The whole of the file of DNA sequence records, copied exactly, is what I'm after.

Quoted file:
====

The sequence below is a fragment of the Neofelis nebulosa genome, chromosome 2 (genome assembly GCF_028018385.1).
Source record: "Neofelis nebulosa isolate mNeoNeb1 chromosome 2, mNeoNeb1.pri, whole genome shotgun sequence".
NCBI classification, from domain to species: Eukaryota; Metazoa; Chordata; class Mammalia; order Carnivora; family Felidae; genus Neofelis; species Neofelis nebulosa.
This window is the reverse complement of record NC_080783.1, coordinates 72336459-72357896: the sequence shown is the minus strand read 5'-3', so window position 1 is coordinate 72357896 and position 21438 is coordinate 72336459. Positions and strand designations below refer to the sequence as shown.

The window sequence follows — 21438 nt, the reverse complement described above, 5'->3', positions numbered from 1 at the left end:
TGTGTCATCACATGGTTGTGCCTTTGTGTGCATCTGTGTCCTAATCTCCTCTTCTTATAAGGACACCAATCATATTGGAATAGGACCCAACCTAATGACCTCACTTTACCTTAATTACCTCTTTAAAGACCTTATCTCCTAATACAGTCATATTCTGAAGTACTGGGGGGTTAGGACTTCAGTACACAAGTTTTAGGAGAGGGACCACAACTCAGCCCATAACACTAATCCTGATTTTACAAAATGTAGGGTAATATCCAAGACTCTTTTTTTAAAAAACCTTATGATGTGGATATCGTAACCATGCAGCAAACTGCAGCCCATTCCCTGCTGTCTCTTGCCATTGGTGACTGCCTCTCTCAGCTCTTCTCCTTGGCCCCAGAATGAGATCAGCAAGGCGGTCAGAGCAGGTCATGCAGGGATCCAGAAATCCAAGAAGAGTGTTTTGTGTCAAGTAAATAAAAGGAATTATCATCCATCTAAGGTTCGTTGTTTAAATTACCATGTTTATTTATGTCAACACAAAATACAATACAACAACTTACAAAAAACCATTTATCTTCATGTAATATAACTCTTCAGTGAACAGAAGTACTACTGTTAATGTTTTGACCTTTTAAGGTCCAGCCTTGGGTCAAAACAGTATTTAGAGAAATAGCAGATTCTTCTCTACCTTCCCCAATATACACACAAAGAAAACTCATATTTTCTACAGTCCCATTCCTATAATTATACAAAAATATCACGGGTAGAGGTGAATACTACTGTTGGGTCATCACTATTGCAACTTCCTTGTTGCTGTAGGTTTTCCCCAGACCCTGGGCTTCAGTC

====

The sequence below is a fragment of the Neofelis nebulosa genome, chromosome 2 (genome assembly GCF_028018385.1).
Source record: "Neofelis nebulosa isolate mNeoNeb1 chromosome 2, mNeoNeb1.pri, whole genome shotgun sequence".
NCBI classification, from domain to species: Eukaryota; Metazoa; Chordata; class Mammalia; order Carnivora; family Felidae; genus Neofelis; species Neofelis nebulosa.
This window is the reverse complement of record NC_080783.1, coordinates 72336459-72357896: the sequence shown is the minus strand read 5'-3', so window position 1 is coordinate 72357896 and position 21438 is coordinate 72336459. Positions and strand designations below refer to the sequence as shown.

The window sequence follows — 21438 nt, the reverse complement described above, 5'->3', positions numbered from 1 at the left end:
TGTGTCATCACATGGTTGTGCCTTTGTGTGCATCTGTGTCCTAATCTCCTCTTCTTATAAGGACACCAATCATATTGGAATAGGACCCAACCTAATGACCTCACTTTACCTTAATTACCTCTTTAAAGACCTTATCTCCTAATACAGTCATATTCTGAAGTACTGGGGGGTTAGGACTTCAGTACACAAGTTTTAGGAGAGGGACCACAACTCAGCCCATAACACTAATCCTGATTTTACAAAATGTAGGGTAATATCCAAGACTCTTTTTTTAAAAAACCTTATGATGTGGATATCGTAACCATGCAGCAAACTGCAGCCCATTCCCTGCTGTCTCTTGCCATTGGTGACTGCCTCTCTCAGCTCTTCTCCTTGGCCCCAGAATGAGATCAGCAAGGCGGTCAGAGCAGGTCATGCAGGGATCCAGAAATCCAAGAAGAGTGTTTTGTGTCAAGTAAATAAAAGGAATTATCATCCATCTAAGGTTCGTTGTTTAAATTACCATGTTTATTTATGTCAACACAAAATACAATACAACAACTTACAAAAAACCATTTATCTTCATGTAATATAACTCTTCAGTGAACAGAAGTACTACTGTTAATGTTTTGACCTTTTAAGGTCCAGCCTTGGGTCAAAACAGTATTTAGAGAAATAGCAGATTCTTCTCTACCTTCCCCAATATACACACAAAGAAAACTCATATTTTCTACAGTCCCATTCCTATAATTATACAAAAATATCACGGGTAGAGGTGAATACTACTGTTGGGTCATCACTATTGCAACTTCCTTGTTGCTGTAGGTTTTCCCCAGACCCTGGGCTTCAGTC